ALMOST as good as the programme itself was the image used to promote Lacrimosa (Radio 4, Monday of last week): a close-up of an eyeball, in which the stain of a tear refracts into a religious image in stained glass. Image and content were for once in perfect accord; for this was the account of a man so oppressed by his religious upbringing that he was unable to cry.
Well, almost. He cried at bereavement; and he almost cried at the sad part in the third X-Men film. But Proinsias O’Coinn, by his own admission, is unable to cry at any of the works of art, music, or film which tend to leave the rest of us blubbing uncontrollably. It’s a Wonderful Life? Not a drop. Schubert’s most tender Impromptu? Like the drought in summer. As a child, he cried freely: “A bit of a yap,” in the coinage of his native South Armagh. But the heavy religion of his youth has knocked all that out of him. That, and the fact he is homosexual.
Mr O’Coinn was a little coy about telling us this important fact at the start, but once he let it out, then a kind of rudimentary psycho-geography started to emerge. Put it this way: South Armagh Roman Catholics are not known for their public displays of emotion at the films of Barbra Streisand, and Mr O’Coinn reckoned that his inability to cry was the result of anxiety about displaying vulnerability, and thus giving himself away. Coming out to his friends has thus been the first step in breaching his self-imposed emotional regulation.
I don’t think I am spoiling anything by revealing that, by the end of the show, he did not quite achieve the big, Kleenex-drenching shot we were all hoping for. In fact, the closest he and we came to having our tears jerked was when he met a priest and asked him, with a naïvety that was either touchingly sincere or shamefully manipulative, whether he, as a gay man, would be admitted into heaven’s pearly gates. Frank Capra, eat your heart out.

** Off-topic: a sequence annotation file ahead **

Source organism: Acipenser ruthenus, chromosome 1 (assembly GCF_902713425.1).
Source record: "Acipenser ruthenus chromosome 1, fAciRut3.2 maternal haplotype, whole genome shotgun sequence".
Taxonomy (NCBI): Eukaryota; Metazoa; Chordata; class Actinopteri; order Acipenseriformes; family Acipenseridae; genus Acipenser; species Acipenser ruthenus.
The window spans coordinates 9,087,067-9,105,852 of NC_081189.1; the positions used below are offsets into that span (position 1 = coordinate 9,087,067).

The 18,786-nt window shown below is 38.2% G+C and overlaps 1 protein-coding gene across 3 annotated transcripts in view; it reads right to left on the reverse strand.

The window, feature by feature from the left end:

So we know now the sorts of things that Mr O’Coinn is going to have on his playlist. But what if you are an unreconstructed fundamentalist, waging war on the decadence and heresy of the world? What music do you kick back to? In the case of Osama Bin Laden, it appears that the Algerian light-entertainment star Enrico Macias fits the bill. Some gentle crooning is just the thing when planning the scourging of the infidel.
Sadly, the 1500 or so cassettes reviewed in The Bin Laden Tapes (Radio 4, Monday of last week) contained few such insights into the man’s musical tastes, but more about the way his strategic focus shifted over the 20 years represented here. The tapes, recovered from Kandahar after the fall of the Taliban, include sermons, and even audio from battleground exchanges, and have been researched by Professor Flagg Miller for a new book on the Taliban.
In among the brutal rhetoric are moments of touching humanity, including a recording from the Afghan/Russian conflict in which soldiers eat breakfast and recount with nostalgia the sweetmeats of their homelands. The scene might have come from any number of sentimental war films; could it have been the closest Bin Laden came to a tear-jerker?